Who’d have imagined that there are 43 species of incredible native ferns in Nova Scotia along our trails, in our forests and in our gardens.
Iain Jack, guest speaker at the June 20th meeting, established Fernwood Plant Nursery in 2012 in Hubbards on a hectare of recovering Acadian forest. He finds the differences and details of ferns; their fronds, forms, habits, colors and even microscopic spores endlessly fascinating. Iain’s main focus is sourcing, trailing, promoting and making available more hardy native and exotic ferns to Canadian gardeners.
Using a captivating, photo filled power-point presentation members and guests were treated to introduction to ferns, their ecology, biology, identification, landscape uses, and culture and the many ways to feature and enjoy these durable and versatile plants.
Describing the various conditions suitable for different varieties of ferns, it was suggested we consider them in our gardens and it was emphasized that there is a fern suitable for every garden – damp or dry, sunny or shady.
We learned that ferns have in some areas of the world taken over and have been identified as an invasive species having a significant influence on ecosystems. In other regions ferns are planted as a companion crop, enriching and holding soil, thus important for food security.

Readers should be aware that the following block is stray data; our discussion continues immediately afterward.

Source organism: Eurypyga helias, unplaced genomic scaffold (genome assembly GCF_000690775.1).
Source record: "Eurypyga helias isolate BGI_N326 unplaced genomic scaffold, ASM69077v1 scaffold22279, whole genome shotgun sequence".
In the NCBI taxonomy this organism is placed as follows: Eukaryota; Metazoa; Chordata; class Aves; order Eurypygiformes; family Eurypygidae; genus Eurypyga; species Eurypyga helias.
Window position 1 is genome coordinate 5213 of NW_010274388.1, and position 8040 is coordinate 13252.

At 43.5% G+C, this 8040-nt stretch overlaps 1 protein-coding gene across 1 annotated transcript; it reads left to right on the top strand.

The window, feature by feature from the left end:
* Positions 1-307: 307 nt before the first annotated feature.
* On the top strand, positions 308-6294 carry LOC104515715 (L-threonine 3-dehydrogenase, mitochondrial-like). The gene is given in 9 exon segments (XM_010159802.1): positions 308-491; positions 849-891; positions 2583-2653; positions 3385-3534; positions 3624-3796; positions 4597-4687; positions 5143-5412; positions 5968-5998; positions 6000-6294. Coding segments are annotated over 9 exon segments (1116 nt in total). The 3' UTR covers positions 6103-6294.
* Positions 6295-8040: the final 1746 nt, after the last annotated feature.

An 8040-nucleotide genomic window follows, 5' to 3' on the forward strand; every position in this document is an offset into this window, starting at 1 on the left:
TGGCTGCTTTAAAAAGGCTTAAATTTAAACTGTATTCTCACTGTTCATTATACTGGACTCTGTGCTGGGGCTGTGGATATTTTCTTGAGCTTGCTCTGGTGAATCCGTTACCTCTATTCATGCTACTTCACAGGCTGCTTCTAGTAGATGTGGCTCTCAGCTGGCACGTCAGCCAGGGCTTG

Iain also mentioned that ferns are among the oldest land plants and have been on earth for more than 400 million years and pointed out that ancient ferns, which decomposed and were subsequently compressed over eons, have become components in the fossil fuels we burn today.
Every year he propagates approximately 24 varieties of ferns and sells his two-year-old plants to many gardeners and collectors in Nova Scotia and also to those farther afield. Fourteen of the twenty four live ferns available this year with exotic names such as Himilayan Maidenhair Fern, Crested European Lady Fern, Ghost Lady Fern & Purple Cliff Brake were carefully transported for a much enjoyed show-and-tell.
Click on any picture for a slide show.
At the conclusion of his presentation, Iain extended an invitation to an “open house” at the nursery on the following weekend.